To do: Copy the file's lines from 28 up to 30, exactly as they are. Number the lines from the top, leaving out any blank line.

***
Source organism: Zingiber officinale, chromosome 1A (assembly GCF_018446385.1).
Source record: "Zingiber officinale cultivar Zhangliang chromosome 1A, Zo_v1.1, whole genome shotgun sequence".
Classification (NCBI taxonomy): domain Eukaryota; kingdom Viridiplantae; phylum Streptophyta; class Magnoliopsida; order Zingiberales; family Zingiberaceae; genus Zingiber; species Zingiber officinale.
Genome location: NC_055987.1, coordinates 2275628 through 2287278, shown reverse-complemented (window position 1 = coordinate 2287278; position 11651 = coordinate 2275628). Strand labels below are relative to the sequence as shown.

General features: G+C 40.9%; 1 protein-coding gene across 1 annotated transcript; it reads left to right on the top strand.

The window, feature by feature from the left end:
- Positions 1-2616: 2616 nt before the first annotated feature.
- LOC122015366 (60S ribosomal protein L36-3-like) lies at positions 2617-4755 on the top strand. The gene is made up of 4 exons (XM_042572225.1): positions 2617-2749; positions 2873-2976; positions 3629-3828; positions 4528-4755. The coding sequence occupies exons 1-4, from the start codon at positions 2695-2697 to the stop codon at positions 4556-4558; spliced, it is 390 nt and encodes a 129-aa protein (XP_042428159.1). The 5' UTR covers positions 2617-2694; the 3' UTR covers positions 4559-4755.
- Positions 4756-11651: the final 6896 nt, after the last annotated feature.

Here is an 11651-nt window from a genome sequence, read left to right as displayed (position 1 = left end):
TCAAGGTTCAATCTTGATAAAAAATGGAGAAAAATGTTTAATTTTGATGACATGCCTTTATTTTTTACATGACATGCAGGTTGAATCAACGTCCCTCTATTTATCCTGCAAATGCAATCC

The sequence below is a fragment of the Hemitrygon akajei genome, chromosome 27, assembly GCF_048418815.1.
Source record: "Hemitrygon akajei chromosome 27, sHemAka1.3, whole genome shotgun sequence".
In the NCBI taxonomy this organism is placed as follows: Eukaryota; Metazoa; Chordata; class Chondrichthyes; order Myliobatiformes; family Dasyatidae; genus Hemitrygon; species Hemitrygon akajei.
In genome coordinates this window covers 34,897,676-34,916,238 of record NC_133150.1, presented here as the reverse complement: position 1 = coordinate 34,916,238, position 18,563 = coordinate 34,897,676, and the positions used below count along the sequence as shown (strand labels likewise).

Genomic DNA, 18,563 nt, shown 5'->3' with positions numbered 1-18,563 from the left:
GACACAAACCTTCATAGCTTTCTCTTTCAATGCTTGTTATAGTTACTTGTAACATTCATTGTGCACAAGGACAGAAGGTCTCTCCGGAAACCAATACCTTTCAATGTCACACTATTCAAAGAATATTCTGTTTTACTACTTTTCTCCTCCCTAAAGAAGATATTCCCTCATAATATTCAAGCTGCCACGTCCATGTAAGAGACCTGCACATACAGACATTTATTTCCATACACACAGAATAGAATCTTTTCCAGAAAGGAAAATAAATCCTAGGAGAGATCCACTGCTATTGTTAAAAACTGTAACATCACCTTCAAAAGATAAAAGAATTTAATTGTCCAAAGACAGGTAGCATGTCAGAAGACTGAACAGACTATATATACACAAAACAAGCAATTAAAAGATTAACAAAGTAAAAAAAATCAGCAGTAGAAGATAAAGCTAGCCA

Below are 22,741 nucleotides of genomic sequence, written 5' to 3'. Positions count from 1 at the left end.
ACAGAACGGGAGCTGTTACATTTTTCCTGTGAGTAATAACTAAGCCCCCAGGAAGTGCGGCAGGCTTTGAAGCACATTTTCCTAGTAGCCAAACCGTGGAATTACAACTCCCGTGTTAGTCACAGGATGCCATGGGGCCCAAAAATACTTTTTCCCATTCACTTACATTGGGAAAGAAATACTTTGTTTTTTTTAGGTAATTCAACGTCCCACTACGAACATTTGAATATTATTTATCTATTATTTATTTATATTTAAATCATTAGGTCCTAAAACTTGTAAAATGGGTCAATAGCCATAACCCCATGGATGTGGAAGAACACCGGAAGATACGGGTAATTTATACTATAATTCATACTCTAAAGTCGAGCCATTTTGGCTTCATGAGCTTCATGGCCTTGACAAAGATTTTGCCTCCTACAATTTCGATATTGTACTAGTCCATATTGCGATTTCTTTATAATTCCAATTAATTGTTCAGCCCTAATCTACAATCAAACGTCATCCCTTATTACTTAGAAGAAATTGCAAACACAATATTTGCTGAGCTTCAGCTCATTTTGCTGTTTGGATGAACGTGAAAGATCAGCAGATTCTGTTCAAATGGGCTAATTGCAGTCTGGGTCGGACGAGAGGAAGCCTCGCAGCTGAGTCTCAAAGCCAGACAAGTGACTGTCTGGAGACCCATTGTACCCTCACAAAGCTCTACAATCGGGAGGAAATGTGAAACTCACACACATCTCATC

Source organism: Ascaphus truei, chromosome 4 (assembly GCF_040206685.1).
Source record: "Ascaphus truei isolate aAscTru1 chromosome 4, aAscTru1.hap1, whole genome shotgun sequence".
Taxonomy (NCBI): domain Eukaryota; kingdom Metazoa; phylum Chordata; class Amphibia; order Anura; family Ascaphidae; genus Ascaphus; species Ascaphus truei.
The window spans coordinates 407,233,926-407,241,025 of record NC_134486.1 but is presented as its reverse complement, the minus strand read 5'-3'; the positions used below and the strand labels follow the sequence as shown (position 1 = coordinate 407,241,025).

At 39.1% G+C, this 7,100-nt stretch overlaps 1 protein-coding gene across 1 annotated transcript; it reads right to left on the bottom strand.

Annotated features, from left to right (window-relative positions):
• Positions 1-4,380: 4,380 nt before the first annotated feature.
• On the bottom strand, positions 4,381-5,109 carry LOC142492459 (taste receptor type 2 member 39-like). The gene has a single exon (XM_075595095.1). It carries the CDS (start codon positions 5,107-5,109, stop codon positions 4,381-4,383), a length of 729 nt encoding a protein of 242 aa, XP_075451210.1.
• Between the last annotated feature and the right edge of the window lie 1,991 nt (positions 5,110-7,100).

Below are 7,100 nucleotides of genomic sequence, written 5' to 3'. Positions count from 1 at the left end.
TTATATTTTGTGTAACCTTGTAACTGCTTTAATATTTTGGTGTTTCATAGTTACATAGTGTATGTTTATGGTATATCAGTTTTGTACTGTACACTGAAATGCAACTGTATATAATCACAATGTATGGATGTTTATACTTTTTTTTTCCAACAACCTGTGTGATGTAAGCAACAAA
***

• Between the last annotated feature and the right edge of the window lie 1,991 nt (positions 5,110-7,100).

Below are 7,100 nucleotides of genomic sequence, written 5' to 3'. Positions count from 1 at the left end.
TTATATTTTGTGTAACCTTGTAACTGCTTTAATATTTTGGTGTTTCATAGTTACATAGTGTATGTTTATGGTATATCAGTTTTGTACTGTACACTGAAATGCAACTGTATATAATCACAATGTATGGATGTTTATACTTTTTTTTTCCAACAACCTGTGTGATGTAAGCAACAAA